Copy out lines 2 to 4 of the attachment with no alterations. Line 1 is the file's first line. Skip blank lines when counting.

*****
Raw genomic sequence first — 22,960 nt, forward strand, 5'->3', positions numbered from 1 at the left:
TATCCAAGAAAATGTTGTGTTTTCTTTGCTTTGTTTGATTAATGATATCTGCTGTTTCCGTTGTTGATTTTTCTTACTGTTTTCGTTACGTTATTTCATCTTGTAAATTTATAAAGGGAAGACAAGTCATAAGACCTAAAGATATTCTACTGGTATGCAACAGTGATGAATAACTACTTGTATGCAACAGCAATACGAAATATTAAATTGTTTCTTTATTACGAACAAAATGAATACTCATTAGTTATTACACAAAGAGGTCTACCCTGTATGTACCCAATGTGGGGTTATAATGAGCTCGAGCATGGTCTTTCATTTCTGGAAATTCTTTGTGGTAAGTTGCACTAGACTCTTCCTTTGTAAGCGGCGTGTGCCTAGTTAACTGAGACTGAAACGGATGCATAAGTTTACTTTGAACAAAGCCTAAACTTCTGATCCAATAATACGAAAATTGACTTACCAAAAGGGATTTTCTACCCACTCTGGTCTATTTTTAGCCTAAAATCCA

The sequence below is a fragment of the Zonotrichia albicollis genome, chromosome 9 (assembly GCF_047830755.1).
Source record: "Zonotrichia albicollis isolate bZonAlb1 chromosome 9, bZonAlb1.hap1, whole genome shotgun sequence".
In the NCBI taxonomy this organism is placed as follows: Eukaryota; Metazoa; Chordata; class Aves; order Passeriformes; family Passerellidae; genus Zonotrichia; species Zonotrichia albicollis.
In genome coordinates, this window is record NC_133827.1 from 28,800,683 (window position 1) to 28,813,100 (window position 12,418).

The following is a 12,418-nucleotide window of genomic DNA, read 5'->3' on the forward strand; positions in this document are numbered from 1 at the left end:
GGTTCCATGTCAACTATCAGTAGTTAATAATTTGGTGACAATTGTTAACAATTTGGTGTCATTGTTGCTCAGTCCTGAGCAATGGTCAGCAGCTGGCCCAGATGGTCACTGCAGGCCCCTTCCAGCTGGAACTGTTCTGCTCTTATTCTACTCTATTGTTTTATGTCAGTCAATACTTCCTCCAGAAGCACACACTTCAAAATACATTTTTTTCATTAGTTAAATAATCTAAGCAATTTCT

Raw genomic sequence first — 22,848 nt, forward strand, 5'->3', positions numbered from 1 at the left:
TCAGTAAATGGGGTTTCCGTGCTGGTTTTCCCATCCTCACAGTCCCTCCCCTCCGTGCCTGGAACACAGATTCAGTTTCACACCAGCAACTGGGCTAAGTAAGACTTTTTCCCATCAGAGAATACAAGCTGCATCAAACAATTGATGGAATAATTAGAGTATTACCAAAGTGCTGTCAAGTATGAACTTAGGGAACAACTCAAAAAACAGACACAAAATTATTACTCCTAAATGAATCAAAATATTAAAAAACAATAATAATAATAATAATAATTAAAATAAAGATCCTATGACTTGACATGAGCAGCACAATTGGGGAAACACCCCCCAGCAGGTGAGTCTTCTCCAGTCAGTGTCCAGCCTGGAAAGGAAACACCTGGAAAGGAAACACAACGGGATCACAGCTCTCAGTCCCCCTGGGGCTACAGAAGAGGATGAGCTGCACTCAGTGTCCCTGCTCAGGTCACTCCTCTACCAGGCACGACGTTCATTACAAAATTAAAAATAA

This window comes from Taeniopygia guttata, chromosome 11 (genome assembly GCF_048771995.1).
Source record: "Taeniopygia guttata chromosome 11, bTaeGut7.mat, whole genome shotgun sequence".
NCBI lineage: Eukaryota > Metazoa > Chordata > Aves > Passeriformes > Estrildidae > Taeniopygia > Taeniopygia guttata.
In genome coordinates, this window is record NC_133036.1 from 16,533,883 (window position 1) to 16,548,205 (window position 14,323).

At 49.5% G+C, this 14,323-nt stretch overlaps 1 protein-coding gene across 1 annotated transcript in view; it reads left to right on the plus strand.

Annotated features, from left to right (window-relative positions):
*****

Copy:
TATCCAAGAAAATGTTGTGTTTTCTTTGCTTTGTTTGATTAATGATATCTGCTGTTTCCGTTGTTGATTTTTCTTACTGTTTTCGTTACGTTATTTCATCTTGTAAATTTATAAAGGGAAGACAAGTCATAAGACCTAAAGATATTCTACTGGTATGCAACAGTGATGAATAACTACTTGTATGCAACAGCAATACGAAATATTAAATTGTTTCTTTATTACGAACAAAATGAATACTCATTAGTTATTACACAAAGAGGTCTACCCTGTATGTACCCAATGTGGGGTTATAATGAGCTCGAGCATGGTCTTTCATTTCTGGAAATTCTTTGTGGTAAGTTGCACTAGACTCTTCCTTTGTAAGCGGCGTGTGCCTAGTTAACTGAGACTGAAACGGATGCATAAGTTTACTTTGAACAAAGCCTAAACTTCTGATCCAATAATACGAAAATTGACTTACCAAAAGGGATTTTCTACCCACTCTGGTCTATTTTTAGCCTAAAATCCA

The sequence below is a fragment of the Zonotrichia albicollis genome, chromosome 9 (assembly GCF_047830755.1).
Source record: "Zonotrichia albicollis isolate bZonAlb1 chromosome 9, bZonAlb1.hap1, whole genome shotgun sequence".